the underlying “drivers” of skill demand are changing is the catalyst for growing interest in future skill demands. But, he said, if this hypothesis is correct, it means that researchers cannot simply look at patterns of occupational growth from the recent past and project them into the future. He suggested focusing instead on analyzing how the drivers are changing, in order to project future demand for various kinds of occupations and skills. This would provide a basis for thinking about how to reorient the education system.
Wanner said that he and colleagues at the Russell Sage Foundation have been trying to address this complex problem for years, since launching a research program on the Future of Work in 1994. He acknowledged that the research program “actually looked at the recent past of work,” examining why the wages of high school-educated workers have been in sharp decline over the past several decades. The research program examined several factors that might be reducing demand for—and wages of—high school-educated workers that are also on the agenda for this workshop, he said. These factors include changes in technology, increasing trade, offshoring of work, and immigration. However, Wanner said, research funded by the Future of Work program also found that an additional factor—the regulatory and labor market framework—is very important in determining wage levels.1 He observed that, in the United States, 25 percent of all employed workers earn less than two-thirds of the median gross hourly wage of all employees. By comparison, he said, the proportion of workers earning less than two-thirds of the median gross hourly wage is 8.5 percent in Denmark, 12.7 percent in France, and around 20 percent in Germany and the United Kingdom (Lloyd, Mason, and Mayhew, 2008). These differences indicate that wage levels (including the declining wages for high school-educated workers in the United States) should not be viewed only as a reflection of the interaction of supply and demand but also as a reflection of labor market institutions that in turn influence workers’ bargaining power.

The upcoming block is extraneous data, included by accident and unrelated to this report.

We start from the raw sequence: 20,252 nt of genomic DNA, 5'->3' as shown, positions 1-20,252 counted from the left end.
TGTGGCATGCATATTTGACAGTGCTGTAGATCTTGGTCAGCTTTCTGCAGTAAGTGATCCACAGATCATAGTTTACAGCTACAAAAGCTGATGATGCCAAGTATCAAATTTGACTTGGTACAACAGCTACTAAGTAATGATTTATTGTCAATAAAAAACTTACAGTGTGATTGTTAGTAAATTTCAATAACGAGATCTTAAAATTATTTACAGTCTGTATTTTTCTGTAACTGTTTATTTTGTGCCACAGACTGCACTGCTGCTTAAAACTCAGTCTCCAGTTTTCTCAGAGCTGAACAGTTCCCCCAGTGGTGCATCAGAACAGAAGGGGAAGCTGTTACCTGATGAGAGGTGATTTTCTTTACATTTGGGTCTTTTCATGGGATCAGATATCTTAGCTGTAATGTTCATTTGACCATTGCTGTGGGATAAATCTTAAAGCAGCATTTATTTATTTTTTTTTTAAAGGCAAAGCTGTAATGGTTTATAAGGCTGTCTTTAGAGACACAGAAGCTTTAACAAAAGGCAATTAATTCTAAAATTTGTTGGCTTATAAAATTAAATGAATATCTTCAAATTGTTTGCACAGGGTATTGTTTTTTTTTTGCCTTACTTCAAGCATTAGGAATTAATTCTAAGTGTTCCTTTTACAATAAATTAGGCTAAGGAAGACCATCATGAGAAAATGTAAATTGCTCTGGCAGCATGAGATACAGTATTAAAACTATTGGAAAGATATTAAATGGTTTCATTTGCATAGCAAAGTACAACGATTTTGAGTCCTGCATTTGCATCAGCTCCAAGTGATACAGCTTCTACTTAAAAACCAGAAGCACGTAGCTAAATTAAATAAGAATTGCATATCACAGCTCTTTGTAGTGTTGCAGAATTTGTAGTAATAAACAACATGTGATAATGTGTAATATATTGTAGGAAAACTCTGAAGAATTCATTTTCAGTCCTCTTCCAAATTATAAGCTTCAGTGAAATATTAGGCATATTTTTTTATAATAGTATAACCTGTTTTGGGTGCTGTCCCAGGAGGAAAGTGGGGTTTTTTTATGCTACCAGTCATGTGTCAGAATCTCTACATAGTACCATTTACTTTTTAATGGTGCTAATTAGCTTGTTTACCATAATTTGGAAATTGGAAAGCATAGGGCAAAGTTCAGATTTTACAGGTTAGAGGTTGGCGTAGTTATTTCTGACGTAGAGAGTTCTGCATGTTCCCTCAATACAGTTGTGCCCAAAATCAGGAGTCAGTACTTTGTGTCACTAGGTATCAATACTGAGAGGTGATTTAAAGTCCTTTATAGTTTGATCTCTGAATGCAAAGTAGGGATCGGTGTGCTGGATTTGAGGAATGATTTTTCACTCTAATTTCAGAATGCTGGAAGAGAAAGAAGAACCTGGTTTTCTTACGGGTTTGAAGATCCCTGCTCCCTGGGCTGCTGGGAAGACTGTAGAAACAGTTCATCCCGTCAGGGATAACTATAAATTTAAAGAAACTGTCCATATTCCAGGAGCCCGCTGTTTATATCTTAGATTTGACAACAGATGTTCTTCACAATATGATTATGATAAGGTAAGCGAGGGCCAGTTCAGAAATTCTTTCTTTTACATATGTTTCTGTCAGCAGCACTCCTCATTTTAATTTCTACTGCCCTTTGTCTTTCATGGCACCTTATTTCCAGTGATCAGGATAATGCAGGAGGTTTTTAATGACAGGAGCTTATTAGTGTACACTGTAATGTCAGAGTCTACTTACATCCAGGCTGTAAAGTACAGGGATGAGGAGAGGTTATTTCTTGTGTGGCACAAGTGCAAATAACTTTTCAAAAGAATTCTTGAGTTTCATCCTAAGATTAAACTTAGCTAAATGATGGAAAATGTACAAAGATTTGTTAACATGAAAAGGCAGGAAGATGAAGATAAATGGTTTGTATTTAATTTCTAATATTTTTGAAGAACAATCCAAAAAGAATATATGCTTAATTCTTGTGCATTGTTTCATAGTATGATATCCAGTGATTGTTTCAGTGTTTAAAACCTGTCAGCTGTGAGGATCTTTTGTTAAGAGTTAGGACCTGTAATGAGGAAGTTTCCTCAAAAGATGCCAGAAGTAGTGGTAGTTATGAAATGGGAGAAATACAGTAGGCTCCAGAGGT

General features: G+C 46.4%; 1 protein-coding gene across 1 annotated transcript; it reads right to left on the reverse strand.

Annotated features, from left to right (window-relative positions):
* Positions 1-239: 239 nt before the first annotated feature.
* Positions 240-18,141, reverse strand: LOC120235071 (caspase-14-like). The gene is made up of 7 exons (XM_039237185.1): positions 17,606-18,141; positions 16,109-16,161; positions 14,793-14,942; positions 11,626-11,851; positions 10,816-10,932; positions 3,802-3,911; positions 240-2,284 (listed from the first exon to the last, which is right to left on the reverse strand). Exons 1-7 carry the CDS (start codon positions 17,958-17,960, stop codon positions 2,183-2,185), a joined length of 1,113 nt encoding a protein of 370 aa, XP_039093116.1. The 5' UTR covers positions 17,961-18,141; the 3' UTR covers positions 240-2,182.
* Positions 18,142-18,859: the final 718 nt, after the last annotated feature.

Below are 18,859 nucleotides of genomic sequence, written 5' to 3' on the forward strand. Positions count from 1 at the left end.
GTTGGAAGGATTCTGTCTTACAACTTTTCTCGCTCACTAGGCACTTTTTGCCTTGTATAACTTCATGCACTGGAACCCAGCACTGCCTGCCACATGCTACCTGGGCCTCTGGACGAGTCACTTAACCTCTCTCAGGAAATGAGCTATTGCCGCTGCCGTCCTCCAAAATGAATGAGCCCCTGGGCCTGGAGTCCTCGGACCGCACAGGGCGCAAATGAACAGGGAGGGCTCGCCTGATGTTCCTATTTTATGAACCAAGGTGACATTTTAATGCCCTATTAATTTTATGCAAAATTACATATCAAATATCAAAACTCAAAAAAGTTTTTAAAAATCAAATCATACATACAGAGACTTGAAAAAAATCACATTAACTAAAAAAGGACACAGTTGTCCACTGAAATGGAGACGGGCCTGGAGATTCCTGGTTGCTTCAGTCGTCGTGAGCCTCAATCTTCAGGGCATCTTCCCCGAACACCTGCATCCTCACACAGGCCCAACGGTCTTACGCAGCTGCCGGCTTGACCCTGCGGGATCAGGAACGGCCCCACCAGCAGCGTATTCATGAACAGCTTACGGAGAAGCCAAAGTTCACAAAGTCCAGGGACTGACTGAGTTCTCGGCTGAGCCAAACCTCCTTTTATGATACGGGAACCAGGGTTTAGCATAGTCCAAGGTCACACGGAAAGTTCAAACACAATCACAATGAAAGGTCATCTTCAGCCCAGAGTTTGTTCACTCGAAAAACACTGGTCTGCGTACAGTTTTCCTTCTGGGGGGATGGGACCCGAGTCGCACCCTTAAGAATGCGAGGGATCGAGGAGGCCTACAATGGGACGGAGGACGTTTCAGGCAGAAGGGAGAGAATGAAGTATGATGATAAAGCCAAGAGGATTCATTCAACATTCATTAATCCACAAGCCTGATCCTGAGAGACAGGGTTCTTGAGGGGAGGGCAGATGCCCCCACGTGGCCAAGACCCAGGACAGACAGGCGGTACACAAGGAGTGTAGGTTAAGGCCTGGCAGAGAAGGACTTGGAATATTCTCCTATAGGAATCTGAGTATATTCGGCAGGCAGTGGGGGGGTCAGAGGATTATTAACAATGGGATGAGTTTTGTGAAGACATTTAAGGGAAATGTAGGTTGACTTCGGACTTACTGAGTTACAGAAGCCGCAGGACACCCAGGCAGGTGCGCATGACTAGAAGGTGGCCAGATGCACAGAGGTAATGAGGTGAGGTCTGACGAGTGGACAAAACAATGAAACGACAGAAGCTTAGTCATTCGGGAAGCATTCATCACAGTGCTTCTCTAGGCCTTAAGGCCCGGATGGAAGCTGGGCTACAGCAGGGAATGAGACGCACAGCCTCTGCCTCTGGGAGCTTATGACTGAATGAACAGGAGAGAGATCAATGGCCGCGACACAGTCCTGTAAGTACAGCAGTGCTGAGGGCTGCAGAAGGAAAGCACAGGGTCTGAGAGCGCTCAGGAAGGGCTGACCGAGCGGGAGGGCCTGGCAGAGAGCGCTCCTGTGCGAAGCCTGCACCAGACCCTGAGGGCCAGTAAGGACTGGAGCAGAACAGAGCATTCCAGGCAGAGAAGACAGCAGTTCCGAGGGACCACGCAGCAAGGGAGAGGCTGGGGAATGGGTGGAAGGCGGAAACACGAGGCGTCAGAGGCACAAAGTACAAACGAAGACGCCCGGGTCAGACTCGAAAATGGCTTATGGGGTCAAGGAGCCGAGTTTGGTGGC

Wanner’s comments on wages reflect a major divide in research and policy discussions on changing skill demands. Economic research often views wage differentials as reflections of skill differentials and interprets the widening wage gap between high school-educated and college-educated workers as evidence of rising demand for higher skills (Levy and Murnane, 2004). Other research methods, however, may examine how a range of forces—such as management decisions, labor laws, and the strength of labor unions—influence job content, skill demands, and wage levels. At the workshop, the tension between these two research perspectives provoked